Everyone is entitled to their opinion, and for some, Minecraft is addictive. I don’t happen to agree with that at all due to the lack of evidence to support such a generalisation. Like all ‘new media’ hyper connected games challenge parents – because parenting skills around these things something most never thought they’d need to develop when she arrived in the world. One day she’s playing with lego and being cute, the next, she’s build an entire universe of her own and being sassy. Its completely human to feel a sense of frustration and even abandonment. There’s no inner demon worse for a parent than abandonment – but this is a feeling, not a reality.

The first step is to understand that you are about to become an expert negotiator. This post is pre-that idea. It’s about spending some time looking at her life and trying to imagine how the world see’s her, and her it. It’s hard, as kids are so imaginative at this age and we, boring old adults, tend forget the power of imagination as we get older. For most of us, being imaginative in our daily lives has been drummed out of us. Get on with your job, stop day dreaming … that’s not your role … blah blah.

To do this you need to accept that your child grows ever more curious as the world begins to open up. Right now, a 7 year old has massive access to detailed information online because of the domestication of the Internet into devices adults own.

I know my own 7 year old will watch dozens of Minecraft tutorials on YouTube every day week. Not only that, he’s learned how to be bottom line orientated, and how to spot ‘good’ ones from ‘bad’ ones. He’s also made his own and left comments on others. I say this in order to explain, that unlike myself at aged 7, he’s somewhat of a polymath.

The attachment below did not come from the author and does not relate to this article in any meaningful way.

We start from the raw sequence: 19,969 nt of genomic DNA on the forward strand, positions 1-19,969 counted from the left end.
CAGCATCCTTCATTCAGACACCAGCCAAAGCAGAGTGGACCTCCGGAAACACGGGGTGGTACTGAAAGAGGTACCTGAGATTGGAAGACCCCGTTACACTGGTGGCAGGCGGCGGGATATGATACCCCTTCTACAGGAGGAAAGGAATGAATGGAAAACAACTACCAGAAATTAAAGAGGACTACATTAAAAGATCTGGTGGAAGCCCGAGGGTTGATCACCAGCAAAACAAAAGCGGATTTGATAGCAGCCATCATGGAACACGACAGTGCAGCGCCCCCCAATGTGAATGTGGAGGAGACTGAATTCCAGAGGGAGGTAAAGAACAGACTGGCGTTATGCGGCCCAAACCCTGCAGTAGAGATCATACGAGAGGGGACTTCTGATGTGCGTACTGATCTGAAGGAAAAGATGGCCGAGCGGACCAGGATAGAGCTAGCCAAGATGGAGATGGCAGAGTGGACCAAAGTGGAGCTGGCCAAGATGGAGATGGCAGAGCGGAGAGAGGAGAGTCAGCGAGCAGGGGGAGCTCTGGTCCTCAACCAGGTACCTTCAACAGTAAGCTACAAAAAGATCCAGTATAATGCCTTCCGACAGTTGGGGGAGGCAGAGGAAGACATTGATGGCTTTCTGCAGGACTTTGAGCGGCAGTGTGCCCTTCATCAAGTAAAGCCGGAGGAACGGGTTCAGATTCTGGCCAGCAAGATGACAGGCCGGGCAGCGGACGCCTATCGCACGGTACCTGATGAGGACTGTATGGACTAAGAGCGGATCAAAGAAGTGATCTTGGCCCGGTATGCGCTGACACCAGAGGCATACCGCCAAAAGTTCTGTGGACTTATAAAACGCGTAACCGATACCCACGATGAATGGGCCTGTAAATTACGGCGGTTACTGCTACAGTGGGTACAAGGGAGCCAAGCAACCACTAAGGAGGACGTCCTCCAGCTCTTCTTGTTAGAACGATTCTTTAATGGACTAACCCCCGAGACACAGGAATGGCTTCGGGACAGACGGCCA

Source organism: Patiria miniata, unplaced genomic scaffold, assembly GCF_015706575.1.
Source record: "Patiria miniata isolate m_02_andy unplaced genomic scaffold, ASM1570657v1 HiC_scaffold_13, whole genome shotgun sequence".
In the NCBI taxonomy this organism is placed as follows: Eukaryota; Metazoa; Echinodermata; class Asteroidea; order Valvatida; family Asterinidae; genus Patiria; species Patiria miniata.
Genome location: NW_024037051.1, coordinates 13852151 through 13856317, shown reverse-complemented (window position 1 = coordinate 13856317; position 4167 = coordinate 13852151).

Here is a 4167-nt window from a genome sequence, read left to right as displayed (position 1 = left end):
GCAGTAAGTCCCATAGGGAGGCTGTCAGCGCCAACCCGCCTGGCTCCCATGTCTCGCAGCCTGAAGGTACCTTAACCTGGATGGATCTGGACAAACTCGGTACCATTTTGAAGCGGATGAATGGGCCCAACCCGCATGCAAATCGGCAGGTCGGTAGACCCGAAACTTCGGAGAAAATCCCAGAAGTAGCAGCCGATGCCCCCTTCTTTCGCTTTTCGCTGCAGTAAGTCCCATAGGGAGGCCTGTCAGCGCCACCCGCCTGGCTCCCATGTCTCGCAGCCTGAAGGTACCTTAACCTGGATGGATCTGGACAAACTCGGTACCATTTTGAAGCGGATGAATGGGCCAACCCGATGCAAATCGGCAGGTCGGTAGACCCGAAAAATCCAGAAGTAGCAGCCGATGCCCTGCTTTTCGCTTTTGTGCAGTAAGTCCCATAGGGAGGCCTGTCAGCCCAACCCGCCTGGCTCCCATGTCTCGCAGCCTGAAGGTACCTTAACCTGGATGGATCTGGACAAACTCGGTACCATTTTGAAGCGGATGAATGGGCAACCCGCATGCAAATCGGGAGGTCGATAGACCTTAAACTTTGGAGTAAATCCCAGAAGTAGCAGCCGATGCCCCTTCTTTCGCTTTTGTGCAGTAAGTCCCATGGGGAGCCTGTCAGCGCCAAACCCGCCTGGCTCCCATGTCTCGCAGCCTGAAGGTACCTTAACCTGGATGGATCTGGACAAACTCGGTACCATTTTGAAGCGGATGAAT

Your Minecraft playing child lives in a world which (to them) doesn’t stack up. They are, at different times of the day treated in very different ways. Imagine if you were at work and your boss speaks to you slowly and repeats simple instructions because he thinks your too stupid to understand. Imagine then someone walks in the room and the boss talks about you as if you were not in the room. Then you leave and go back to your desk to work on this idea called Instagram that you and your friend had. That is how kids are treated daily by adults.

  • Children as performers
  • Children as subjects
  • Children as audiences (e.g. in schools)
  • Children as makers

Sit down and work out what your child does under these headings. In Minecraft children act as performers and makers – not subjects or audiences.

This is a simple observation, but one that has a huge impact on them and in turn your own behaviour (often being frustrated and angry). This is the first generation to have such power on tap – so it’s futile saying “go outside and play”, when in their mind, this is play – it’s play they find really useful in figuring out the world.

In the past only the ‘gifted’ kids were top performers (sports, music, math) and only the most talented made objects, engineering and art and so on. We called these kids ‘gifted and talented’ yet by all current measures of that in “schoo”l – games are not something used to ‘identify’ it.

I can’t see anything wrong with wanting my kids to know that they are NOT the subject or audience as I was at the same age, and well into adulthood. If that’s something you want too, then start with looking at the routine of your kids and consider how life feels.

8 ways Minecraft works on your brain

Recently I’ve spent some time reading parenting websites about Minecraft. What is said is often repetitive, aggregated and lacks much substance. If you are a parent, or Minecraft player, then I hope this post will provide you with some further ideas about how the game works on our minds.

The thing which most articles omit is understanding of why imagination is a primary trigger for learning. Wherever we are, in school or at home, the immediate environment can either support or stifle children’s imaginative abilities. For example, copying notes from a wipeboard is submissive. Additionally, our brain has to work really hard to keep our imagination under control, as while we’re copying it down, our imagination is kicking and screaming to be let out, and we’re not thinking about all about the importance or significance of the information. This is why they invented photocopiers, mobile phone cameras and dropbox.